Ben Franklin Autobiography Is Penn Reading Project as City Prepares for Yearlong 300th Birthday Celebration

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Media Contact:Julie McWilliams | juliemcw@pobox.upenn.edu | 215-898-1422August 3, 2005

PHILADELPHIA -- As America prepares to celebrate Ben Franklin's 300th birthday, freshmen at the Franklin-founded University of Pennsylvania will be reading his autobiography for the annual Penn Reading Project.

Each fall, as part of new student orientation at Penn, incoming students and volunteer faculty and senior administrators discuss a single book in a non-graded, non-credit experience known as the Penn Reading Project.

"The project's aim is to provide students a setting where they can discuss an intellectual idea or series of ideas in an experience that is not a class," said David Fox, director of new student orientation.

This year, in the first-ever customizing of the project text, students will focus on Penn founder Benjamin Franklin by reading a special edition of his "Autobiography" that includes a preface by Penn President Amy Gutmann.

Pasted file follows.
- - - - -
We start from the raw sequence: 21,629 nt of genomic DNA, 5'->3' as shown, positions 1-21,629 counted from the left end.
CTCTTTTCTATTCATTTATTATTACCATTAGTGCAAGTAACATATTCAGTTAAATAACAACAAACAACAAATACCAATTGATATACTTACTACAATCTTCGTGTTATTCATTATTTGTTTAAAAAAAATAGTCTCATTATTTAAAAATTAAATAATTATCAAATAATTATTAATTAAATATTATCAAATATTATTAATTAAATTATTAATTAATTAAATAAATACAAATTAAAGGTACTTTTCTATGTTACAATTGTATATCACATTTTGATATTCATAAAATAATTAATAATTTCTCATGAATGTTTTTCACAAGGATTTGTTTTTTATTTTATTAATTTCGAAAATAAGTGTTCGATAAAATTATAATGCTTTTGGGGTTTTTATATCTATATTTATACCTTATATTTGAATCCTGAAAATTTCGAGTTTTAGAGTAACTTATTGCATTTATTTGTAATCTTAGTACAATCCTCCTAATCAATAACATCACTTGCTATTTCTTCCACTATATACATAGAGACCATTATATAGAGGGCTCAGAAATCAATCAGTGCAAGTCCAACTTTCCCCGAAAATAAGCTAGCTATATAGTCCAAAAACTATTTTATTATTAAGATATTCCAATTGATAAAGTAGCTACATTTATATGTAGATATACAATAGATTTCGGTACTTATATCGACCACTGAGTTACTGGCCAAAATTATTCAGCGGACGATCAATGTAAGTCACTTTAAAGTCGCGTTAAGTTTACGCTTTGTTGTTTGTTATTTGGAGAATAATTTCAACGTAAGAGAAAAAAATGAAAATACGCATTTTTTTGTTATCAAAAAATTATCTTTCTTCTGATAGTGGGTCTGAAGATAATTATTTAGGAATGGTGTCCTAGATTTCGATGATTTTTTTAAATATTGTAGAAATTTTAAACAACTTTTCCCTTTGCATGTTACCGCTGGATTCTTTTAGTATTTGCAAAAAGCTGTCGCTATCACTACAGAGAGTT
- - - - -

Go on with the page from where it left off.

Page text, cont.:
"While we've talked about reading the Franklin autobiography for years now," Fox said, "Peter Conn suggested that his 300th birthday would be an ideal time to do it."

Conn is an English professor who wrote the introduction and edited the special edition that also features essays by Richard R. Beeman, a historian of the American Revolution; Michael Zuckerman, a Franklin scholar; and Michael Weisberg and Paul D. Guyer, both professors of philosophy.

The reading project organizers have planned a preparatory session where these Franklin experts can meet with the 125 discussion leaders before they and the students attend a required lecture at 1:30 p.m., Sunday, Sept. 4, to be followed by small group discussions.

"It's up to the discussion leaders and the students to shape the way it goes," Fox said of these small group meetings.  "The discussion leaders aren't experts on Franklin, but they are interested in his ideas.

The Penn Reading Project is the first of scores of special events in Philadelphia that kick off this fall as part of a yearlong celebration of the life and accomplishments of Ben Franklin, who was born Jan. 17, 1706.  

Additional information on the reading project is available at www.upenn.edu/nso/prp/franklin/welcome.html.  

Information about the tercentenary is at www.benfranklin300.org.